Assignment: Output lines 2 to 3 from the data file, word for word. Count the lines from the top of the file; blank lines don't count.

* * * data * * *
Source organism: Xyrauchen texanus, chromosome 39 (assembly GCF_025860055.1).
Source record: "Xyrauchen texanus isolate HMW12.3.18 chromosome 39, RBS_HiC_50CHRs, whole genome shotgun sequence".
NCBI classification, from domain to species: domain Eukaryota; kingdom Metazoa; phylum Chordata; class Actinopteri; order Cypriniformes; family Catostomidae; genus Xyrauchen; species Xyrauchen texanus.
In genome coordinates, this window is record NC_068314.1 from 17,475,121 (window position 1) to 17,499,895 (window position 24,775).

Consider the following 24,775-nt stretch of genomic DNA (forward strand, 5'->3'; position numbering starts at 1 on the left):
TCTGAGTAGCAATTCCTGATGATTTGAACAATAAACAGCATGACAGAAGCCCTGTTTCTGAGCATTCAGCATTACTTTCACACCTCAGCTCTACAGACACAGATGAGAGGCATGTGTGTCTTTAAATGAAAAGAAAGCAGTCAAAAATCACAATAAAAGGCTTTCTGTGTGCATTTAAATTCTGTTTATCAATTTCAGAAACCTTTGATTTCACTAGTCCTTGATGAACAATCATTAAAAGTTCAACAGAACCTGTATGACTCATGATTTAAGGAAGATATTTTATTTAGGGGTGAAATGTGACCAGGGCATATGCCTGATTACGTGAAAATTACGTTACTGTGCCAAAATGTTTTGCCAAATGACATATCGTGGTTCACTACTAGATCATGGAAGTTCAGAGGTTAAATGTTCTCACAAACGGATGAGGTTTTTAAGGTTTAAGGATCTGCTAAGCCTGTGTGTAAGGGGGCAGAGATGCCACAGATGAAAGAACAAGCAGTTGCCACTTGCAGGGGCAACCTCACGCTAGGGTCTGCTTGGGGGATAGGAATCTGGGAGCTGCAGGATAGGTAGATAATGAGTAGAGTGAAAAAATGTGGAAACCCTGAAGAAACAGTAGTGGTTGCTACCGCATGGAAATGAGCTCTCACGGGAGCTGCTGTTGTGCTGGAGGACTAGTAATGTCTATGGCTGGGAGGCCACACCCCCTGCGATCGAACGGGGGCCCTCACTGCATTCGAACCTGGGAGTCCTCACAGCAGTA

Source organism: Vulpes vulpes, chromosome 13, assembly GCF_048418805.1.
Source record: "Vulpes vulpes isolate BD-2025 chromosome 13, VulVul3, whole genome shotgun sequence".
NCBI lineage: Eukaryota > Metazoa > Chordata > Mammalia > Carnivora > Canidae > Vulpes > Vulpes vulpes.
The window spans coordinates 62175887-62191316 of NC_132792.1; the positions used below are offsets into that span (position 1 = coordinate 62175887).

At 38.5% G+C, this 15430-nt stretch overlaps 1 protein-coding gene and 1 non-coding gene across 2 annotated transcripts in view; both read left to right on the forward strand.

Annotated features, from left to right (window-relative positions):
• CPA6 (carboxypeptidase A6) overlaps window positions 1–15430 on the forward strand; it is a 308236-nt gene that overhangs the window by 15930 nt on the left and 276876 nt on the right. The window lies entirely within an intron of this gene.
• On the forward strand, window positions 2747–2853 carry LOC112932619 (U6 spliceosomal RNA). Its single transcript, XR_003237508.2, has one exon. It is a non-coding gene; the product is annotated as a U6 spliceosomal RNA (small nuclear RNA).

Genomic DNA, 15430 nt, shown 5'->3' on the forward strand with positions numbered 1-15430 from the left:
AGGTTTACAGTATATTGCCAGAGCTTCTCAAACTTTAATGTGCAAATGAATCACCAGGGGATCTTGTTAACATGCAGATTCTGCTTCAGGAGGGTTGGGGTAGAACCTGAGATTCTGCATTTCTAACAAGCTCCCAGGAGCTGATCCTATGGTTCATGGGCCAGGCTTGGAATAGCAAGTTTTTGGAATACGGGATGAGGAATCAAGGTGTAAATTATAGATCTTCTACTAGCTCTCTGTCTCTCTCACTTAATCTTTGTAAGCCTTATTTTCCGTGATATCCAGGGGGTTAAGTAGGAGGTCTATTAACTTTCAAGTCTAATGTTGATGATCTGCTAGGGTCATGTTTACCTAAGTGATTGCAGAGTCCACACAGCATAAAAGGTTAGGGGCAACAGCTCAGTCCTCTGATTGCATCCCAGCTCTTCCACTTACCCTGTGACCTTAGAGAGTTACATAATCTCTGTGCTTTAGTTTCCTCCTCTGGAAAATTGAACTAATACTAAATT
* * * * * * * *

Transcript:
Source record: "Xyrauchen texanus isolate HMW12.3.18 chromosome 39, RBS_HiC_50CHRs, whole genome shotgun sequence".
NCBI classification, from domain to species: domain Eukaryota; kingdom Metazoa; phylum Chordata; class Actinopteri; order Cypriniformes; family Catostomidae; genus Xyrauchen; species Xyrauchen texanus.